A top ruling Chinese Communist Party (CCP) official in charge of Hong Kong has warned that only “patriots” will be allowed to hold public office in future, suggesting that the authorities are ruling out even a limited form of political opposition.
“Hong Kong after the return to the motherland will be governed by patriots, and [government] power must only be wielded by patriots,” Xia Baolong, vice chairman of the Hong Kong and Macao Affairs Office (HKMAO), said in a Feb. 22 speech reported on the office’s website.
Xia said having pro-China figures in charge was “an inevitable requirement” of the 1997 handover of Hong Kong to Chinese rule.
“Hong Kong’s governing power can only be wielded by Chinese who love the motherland and Hong Kong: only then can China resume its sovereignty over Hong Kong,” he said.
“There is no room for ambiguity,” Xia said, hitting out at lawmakers’ use of their oaths of allegiance to make political points; actions which saw six pro-democracy members stripped of their seats in the Legislative Council (LegCo) in recent years.
“If you allow anti-China forces to take over the governance of Hong Kong step by step and to do whatever they want, they do things that endanger national security and disrupt Hong Kong’s prosperity and stability,” Xia warned.
“To be a patriot is to love the People’s Republic of China.”
China imposed a draconian national security law on Hong Kong on July 1, 2020, in a move that outlaws public criticism of the authorities and any overseas fundraising or political contacts, as well as slogans linked to the 2019 pro-democracy movement.
Political analysts said Xia’s speech — which came after similar comments from CCP general secretary Xi Jinping at the end of January — likely signaled an end to participation in elections by pro-democracy candidates.
‘They will always find excuses’
Central and Western district councilor Fergus Leung — who was arrested at the end of last year for taking part in democratic primaries the government said were illegal — said previous disqualifications of pro-democracy candidates and lawmakers alike had shown which direction the city’s political life is headed in.
“They will just keep on adding criteria [for participation], so they will always be able to find excuses to prevent Hongkongers who support freedom and democracy from participating in politics,” he said.
“I think the chances of pro-democracy candidates or political parties being allowed to run in elections are looking very slim indeed now,” said Fung, whose candidacy for the now-postponed 2020 LegCo elections was rejected by the authorities because of his political views.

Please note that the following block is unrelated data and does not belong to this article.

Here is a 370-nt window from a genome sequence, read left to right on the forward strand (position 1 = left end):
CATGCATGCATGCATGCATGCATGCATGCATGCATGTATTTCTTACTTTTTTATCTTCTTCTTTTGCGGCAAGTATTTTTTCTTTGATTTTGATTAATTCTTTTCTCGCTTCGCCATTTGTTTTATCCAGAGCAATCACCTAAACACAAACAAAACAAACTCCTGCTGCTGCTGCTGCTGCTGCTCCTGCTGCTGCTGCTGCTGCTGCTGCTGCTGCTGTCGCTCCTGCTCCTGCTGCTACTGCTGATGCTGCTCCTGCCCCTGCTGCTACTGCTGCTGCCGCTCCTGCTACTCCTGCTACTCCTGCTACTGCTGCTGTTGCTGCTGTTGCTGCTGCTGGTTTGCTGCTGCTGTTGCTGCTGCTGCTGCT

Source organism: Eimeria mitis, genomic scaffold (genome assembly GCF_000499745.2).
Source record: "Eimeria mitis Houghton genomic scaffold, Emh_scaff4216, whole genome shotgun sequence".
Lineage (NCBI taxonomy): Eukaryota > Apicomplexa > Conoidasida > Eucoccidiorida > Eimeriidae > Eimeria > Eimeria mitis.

“All of this from Xia Baolong today is just a way to come up with a plausible reason to completely exclude democrats from future elections,” Leung said.
Political commentator Johnny Lau agreed, saying he fully expects changes to the electoral system to favor pro-China candidates.
“Back in the day, they brought in proportional representation to help the weaker, pro-Beijing candidates gain a certain number of seats,” Lau said. “Now, that system is working in favor of democratic candidates … so they will need to get rid of it.”
“This is definitely about being able to control the outcome of elections,” Lau said.
Chief executive Carrie Lam said the policy of only allowing “patriots” to hold political office was about “preventing those who want to collude with foreign forces to push Hong Kong into the abyss.”
A ‘clear message’ from Beijing
Lam said Hong Kong has political parties that do not support government policies but are still patriotic.
She said examples of non-patriots would include “a person who feels that Hong Kong could be independent, a person who prefers to collude with another overseas authority to subvert the power of the Central Government and the Hong Kong [government].”
Officials on the democratic island of Taiwan hit out at Xia’s comments, and called on the CCP to make good on its promise of a “high degree of autonomy” for Hong Kong.
“The message being sent from Beijing is very clear,” the island’s Mainland Affairs Council (MAC) said.
“But if the CCP claims to implement [the promises of autonomy], it should protect and respect the right of the Hong Kong people to freedom and democracy,” a spokesperson said.
Since Xi called for “patriotism” in Hong Kong politics, the city’s government has confirmed that members of the District Council, which saw a landslide victory for pro-democracy parties in November 2019, will be required to swear oaths of allegiance.
Claims that oaths of allegiance weren’t honored have been used to strip several elected LegCo members of their seats, eventually prompting the mass resignation of the entire opposition camp in December 2020 in protest.
District councilors have told RFA that the administration has been doing everything in its power to undermine the councils since the last election, to the extent of denying funding and setting up ‘shadow’ councils staffed with Beijing’s supporters.
Reported by Lu Xi and Man Hoi Yan for RFA’s Mandarin and Cantonese Services. Translated and edited by Luisetta Mudie.